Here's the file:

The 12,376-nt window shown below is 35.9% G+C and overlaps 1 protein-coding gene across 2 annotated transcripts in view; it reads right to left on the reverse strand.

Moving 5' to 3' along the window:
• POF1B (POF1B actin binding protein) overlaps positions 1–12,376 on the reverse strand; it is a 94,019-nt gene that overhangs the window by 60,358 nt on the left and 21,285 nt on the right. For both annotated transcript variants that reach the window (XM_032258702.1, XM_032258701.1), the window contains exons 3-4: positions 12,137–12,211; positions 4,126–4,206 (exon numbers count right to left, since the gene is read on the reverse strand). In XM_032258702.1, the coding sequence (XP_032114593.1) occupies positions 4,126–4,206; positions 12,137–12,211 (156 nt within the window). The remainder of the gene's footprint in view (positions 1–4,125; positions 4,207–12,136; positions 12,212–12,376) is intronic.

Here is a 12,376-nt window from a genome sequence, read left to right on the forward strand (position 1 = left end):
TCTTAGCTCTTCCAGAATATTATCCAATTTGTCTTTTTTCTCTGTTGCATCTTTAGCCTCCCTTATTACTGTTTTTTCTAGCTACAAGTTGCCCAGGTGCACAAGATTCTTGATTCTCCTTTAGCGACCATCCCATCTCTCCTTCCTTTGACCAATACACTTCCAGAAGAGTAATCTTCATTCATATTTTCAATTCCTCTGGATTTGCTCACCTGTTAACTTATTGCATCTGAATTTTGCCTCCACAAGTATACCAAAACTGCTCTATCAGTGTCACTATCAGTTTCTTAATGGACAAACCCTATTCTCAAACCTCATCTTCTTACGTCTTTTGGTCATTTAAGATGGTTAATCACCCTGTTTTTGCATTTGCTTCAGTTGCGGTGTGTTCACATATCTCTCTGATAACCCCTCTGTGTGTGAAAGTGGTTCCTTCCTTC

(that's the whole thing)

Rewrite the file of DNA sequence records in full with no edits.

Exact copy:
The 12,376-nt window shown below is 35.9% G+C and overlaps 1 protein-coding gene across 2 annotated transcripts in view; it reads right to left on the reverse strand.

Moving 5' to 3' along the window:
• POF1B (POF1B actin binding protein) overlaps positions 1–12,376 on the reverse strand; it is a 94,019-nt gene that overhangs the window by 60,358 nt on the left and 21,285 nt on the right. For both annotated transcript variants that reach the window (XM_032258702.1, XM_032258701.1), the window contains exons 3-4: positions 12,137–12,211; positions 4,126–4,206 (exon numbers count right to left, since the gene is read on the reverse strand). In XM_032258702.1, the coding sequence (XP_032114593.1) occupies positions 4,126–4,206; positions 12,137–12,211 (156 nt within the window). The remainder of the gene's footprint in view (positions 1–4,125; positions 4,207–12,136; positions 12,212–12,376) is intronic.

Here is a 12,376-nt window from a genome sequence, read left to right on the forward strand (position 1 = left end):
TCTTAGCTCTTCCAGAATATTATCCAATTTGTCTTTTTTCTCTGTTGCATCTTTAGCCTCCCTTATTACTGTTTTTTCTAGCTACAAGTTGCCCAGGTGCACAAGATTCTTGATTCTCCTTTAGCGACCATCCCATCTCTCCTTCCTTTGACCAATACACTTCCAGAAGAGTAATCTTCATTCATATTTTCAATTCCTCTGGATTTGCTCACCTGTTAACTTATTGCATCTGAATTTTGCCTCCACAAGTATACCAAAACTGCTCTATCAGTGTCACTATCAGTTTCTTAATGGACAAACCCTATTCTCAAACCTCATCTTCTTACGTCTTTTGGTCATTTAAGATGGTTAATCACCCTGTTTTTGCATTTGCTTCAGTTGCGGTGTGTTCACATATCTCTCTGATAACCCCTCTGTGTGTGAAAGTGGTTCCTTCCTTC